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How Cost Effective Are Food Pantry Programs for the Poor Likely to Be?


  • Wodon, Divya
  • Wodon, Naina
  • Wodon, Quentin


This paper proposes a simple methodology for measuring and analyzing the cost effectiveness of food pantries and other food distribution programs that transfer in-kind benefits to the poor. The methodology suggests that even if the administrative cost, management, and nonfood costs of running food pantry programs is not negligible, the benefits generated by these programs for low income families may still be important for two reasons. First, the prices paid by food pantry programs when purchasing food from local food banks are lower than the prices charged by supermarkets for similar products. Second, most beneficiaries of food pantry programs are likely to belong to low income families and are also likely to use most of the food received. At the same time, the benefits from food pantry programs remain somewhat limited. Therefore, while the value of the food distributed by these programs is important for beneficiaries, additional initiatives to help households better allocate their own expenditures on food might generate even more value, thereby increasing the cost effectiveness of such programs.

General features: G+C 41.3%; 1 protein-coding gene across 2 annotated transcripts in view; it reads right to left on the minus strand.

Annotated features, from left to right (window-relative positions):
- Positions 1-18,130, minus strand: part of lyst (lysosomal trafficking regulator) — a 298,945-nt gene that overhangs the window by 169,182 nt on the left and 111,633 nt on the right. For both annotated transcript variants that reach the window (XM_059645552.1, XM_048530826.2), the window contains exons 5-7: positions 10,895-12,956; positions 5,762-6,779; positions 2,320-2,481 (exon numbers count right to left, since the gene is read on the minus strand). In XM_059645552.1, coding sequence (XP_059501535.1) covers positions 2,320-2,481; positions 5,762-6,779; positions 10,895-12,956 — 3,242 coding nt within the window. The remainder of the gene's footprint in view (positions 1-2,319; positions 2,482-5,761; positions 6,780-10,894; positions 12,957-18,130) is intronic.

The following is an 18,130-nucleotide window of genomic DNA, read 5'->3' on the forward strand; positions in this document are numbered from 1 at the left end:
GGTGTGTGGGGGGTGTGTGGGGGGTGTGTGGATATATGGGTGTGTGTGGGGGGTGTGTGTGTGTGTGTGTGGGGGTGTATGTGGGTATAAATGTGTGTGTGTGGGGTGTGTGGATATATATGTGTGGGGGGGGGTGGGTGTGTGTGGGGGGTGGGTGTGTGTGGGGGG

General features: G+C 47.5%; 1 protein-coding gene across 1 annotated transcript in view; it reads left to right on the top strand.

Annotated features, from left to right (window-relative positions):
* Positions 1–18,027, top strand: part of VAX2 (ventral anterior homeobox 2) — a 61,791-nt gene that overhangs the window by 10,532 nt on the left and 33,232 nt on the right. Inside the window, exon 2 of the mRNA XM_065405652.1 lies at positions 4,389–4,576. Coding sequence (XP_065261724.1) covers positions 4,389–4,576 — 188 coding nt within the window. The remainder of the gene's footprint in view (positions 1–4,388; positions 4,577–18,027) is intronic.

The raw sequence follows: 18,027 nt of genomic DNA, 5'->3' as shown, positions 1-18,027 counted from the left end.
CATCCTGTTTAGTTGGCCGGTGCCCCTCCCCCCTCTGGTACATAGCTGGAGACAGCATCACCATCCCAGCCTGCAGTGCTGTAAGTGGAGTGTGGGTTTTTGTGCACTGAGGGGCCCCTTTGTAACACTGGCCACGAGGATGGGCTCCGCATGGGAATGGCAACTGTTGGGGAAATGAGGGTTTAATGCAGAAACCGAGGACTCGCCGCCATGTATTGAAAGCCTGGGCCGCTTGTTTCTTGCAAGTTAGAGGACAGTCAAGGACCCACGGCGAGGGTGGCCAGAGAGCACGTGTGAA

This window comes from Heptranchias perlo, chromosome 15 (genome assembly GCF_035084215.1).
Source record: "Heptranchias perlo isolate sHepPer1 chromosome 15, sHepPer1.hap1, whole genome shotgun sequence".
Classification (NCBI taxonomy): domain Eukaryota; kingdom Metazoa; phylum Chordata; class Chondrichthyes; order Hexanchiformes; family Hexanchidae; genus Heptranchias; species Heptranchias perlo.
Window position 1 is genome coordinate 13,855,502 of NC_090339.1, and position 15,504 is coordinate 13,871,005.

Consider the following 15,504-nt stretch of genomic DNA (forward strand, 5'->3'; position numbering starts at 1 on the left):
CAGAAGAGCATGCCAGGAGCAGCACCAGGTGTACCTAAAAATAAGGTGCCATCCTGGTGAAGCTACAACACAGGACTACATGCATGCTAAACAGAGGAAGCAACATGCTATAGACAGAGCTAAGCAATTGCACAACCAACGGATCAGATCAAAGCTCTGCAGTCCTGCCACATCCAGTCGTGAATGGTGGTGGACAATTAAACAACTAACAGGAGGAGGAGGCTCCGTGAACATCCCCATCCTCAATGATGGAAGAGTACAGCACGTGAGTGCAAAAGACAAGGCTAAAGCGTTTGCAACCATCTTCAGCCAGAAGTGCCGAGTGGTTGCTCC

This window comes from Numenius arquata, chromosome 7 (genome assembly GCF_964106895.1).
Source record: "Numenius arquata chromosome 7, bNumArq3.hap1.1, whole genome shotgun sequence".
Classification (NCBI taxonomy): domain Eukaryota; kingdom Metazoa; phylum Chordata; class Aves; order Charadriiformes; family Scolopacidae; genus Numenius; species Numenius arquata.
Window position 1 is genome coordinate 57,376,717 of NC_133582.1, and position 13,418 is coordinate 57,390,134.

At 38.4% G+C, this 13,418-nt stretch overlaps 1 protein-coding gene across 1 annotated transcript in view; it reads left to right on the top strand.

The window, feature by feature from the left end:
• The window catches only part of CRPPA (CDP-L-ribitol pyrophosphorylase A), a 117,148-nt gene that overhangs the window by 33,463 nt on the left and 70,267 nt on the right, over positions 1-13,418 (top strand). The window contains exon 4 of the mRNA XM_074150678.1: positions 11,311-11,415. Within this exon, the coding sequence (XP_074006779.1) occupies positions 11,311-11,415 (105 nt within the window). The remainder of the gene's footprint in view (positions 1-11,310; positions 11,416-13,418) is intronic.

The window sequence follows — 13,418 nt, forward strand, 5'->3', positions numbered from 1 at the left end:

Suggested Citation

  • Wodon, Divya & Wodon, Naina & Wodon, Quentin, 2013. "How Cost Effective Are Food Pantry Programs for the Poor Likely to Be?," MPRA Paper 56945, University Library of Munich, Germany.
  • Handle: RePEc:pra:mprapa:56945

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    References listed on IDEAS

    1. Wodon, Divya & Wodon, Naina & Wodon, Quentin, 2013. "Thrift Stores Funding Food Pantries: A Win-Win Strategy for Nonprofits Serving the Poor?," MPRA Paper 56941, University Library of Munich, Germany.
    2. Valerie Tarasuk & Joan Eakin, 2005. "Food assistance through “surplus” food: Insights from an ethnographic study of food bank work," Agriculture and Human Values, Springer;The Agriculture, Food, & Human Values Society (AFHVS), vol. 22(2), pages 177-186, June.
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    More about this item


    Food pantries; Food Banks; Cost effectiveness; Cost benefit analysis; District of Columbia;

    JEL classification:

    • I38 - Health, Education, and Welfare - - Welfare, Well-Being, and Poverty - - - Government Programs; Provision and Effects of Welfare Programs
    • L31 - Industrial Organization - - Nonprofit Organizations and Public Enterprise - - - Nonprofit Institutions; NGOs; Social Entrepreneurship

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